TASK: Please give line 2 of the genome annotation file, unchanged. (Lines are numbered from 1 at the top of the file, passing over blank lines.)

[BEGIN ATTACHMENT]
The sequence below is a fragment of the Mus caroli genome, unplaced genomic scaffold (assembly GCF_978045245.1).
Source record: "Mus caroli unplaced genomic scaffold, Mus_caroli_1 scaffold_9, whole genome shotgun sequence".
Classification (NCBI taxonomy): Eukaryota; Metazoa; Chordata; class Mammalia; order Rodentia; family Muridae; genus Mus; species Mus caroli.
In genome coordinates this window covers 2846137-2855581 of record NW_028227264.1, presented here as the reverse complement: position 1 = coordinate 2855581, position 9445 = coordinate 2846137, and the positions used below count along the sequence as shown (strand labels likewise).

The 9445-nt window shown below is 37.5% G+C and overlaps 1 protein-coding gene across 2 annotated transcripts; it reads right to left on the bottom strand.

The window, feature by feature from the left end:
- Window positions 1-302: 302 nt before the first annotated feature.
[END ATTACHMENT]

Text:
Source record: "Mus caroli unplaced genomic scaffold, Mus_caroli_1 scaffold_9, whole genome shotgun sequence".